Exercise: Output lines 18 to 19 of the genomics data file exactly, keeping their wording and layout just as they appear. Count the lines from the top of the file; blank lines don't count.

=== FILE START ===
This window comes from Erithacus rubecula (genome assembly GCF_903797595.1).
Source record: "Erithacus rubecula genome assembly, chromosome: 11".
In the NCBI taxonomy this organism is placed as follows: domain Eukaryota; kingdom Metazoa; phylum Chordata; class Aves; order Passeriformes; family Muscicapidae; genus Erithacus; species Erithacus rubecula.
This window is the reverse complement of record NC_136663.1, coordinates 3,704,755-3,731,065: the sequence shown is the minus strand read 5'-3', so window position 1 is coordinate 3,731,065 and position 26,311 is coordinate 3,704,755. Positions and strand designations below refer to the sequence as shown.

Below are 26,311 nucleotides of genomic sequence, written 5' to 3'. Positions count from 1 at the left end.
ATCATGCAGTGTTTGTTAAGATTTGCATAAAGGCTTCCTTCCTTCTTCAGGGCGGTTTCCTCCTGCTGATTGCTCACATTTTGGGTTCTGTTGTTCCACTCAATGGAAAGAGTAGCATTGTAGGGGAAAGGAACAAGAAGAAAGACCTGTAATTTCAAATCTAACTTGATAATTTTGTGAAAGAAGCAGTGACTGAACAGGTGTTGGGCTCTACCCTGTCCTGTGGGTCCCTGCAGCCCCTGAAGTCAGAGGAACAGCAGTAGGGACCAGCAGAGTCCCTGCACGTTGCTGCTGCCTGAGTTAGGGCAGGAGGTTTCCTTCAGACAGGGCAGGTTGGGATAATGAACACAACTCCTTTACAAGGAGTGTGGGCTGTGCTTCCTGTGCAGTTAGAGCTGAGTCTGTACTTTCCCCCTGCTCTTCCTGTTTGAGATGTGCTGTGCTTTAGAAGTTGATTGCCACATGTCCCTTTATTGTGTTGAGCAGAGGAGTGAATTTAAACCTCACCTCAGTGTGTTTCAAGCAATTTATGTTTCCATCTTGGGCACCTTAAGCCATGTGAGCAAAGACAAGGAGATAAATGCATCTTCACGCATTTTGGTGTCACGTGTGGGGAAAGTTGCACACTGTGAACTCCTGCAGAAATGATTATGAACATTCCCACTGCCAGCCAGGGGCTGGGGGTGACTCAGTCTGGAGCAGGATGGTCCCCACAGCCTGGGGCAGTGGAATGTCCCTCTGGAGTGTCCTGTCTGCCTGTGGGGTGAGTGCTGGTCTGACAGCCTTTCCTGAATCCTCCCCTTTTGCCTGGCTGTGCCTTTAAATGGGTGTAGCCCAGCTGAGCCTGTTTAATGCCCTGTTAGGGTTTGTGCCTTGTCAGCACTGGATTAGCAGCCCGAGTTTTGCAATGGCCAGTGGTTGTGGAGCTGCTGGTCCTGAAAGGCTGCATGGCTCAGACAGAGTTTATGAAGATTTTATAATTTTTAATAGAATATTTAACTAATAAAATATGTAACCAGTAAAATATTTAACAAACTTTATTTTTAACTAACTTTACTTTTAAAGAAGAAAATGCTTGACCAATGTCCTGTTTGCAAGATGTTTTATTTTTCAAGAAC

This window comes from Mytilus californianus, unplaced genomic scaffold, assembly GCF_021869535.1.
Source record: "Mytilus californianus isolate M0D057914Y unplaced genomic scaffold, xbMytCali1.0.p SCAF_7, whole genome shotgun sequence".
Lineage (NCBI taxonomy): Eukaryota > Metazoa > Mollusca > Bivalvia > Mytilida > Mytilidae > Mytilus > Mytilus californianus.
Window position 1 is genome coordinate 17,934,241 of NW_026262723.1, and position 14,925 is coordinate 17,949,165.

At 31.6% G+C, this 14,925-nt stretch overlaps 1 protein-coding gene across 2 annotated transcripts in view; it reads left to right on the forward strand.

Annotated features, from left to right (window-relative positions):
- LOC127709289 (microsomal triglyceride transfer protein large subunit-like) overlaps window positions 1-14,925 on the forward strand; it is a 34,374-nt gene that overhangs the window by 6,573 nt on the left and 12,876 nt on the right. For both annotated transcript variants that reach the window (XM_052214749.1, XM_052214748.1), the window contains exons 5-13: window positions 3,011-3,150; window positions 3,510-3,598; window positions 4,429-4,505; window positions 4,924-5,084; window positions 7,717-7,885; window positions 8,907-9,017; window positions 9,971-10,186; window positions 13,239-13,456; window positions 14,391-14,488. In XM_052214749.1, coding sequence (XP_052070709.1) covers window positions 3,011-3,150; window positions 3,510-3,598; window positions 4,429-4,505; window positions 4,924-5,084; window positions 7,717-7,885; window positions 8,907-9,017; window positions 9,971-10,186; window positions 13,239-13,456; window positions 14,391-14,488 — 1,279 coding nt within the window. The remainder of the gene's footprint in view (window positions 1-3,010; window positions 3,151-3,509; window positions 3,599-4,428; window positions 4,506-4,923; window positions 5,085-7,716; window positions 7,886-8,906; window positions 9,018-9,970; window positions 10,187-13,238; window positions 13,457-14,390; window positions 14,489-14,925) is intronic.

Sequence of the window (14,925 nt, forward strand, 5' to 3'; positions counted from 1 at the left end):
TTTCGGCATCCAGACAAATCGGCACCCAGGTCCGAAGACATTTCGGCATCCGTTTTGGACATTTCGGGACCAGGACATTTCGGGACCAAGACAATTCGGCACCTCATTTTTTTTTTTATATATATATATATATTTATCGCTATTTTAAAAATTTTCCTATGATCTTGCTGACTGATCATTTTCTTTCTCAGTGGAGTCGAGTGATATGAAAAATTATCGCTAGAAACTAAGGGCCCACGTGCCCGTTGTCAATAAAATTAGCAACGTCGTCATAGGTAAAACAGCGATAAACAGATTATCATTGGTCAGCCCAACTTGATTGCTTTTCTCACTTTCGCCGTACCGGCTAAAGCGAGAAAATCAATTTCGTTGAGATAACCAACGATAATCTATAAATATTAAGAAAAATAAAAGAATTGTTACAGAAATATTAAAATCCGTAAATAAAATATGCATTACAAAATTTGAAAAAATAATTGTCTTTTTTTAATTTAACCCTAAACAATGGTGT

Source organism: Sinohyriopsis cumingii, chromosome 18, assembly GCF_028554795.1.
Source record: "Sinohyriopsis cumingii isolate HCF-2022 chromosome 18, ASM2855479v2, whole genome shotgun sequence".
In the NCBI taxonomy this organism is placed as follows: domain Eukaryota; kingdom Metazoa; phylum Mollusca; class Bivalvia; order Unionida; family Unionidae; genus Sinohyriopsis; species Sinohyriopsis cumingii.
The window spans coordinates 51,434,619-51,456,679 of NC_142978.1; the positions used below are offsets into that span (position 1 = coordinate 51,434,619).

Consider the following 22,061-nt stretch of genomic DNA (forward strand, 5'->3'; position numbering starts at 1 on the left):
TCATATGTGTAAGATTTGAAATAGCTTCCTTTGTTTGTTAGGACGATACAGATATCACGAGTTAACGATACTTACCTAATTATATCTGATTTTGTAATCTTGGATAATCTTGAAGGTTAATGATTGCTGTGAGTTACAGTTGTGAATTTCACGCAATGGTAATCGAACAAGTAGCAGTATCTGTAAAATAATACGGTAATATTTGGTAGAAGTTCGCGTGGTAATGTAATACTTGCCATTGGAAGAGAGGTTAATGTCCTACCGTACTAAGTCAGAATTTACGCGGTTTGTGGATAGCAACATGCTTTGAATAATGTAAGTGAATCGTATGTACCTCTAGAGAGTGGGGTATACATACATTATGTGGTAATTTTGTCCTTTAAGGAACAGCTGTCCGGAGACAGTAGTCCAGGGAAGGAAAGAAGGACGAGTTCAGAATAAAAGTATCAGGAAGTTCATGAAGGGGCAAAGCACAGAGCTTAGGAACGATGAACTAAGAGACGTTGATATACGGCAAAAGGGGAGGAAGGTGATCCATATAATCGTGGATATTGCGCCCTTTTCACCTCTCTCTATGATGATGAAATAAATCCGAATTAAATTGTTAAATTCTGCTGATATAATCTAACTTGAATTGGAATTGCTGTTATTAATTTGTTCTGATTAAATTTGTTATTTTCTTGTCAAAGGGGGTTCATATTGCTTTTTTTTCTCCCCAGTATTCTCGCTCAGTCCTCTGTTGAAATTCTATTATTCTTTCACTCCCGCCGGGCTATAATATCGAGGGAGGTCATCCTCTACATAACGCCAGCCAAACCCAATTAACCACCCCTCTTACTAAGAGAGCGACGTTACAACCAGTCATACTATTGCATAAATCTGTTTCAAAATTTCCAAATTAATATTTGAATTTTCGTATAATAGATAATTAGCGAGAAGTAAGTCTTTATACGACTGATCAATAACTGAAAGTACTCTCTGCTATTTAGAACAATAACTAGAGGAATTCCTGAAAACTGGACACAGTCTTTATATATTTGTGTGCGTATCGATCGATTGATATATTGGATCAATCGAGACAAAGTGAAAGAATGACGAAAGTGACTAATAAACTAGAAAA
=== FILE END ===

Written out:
In the NCBI taxonomy this organism is placed as follows: domain Eukaryota; kingdom Metazoa; phylum Mollusca; class Bivalvia; order Unionida; family Unionidae; genus Sinohyriopsis; species Sinohyriopsis cumingii.
The window spans coordinates 51,434,619-51,456,679 of NC_142978.1; the positions used below are offsets into that span (position 1 = coordinate 51,434,619).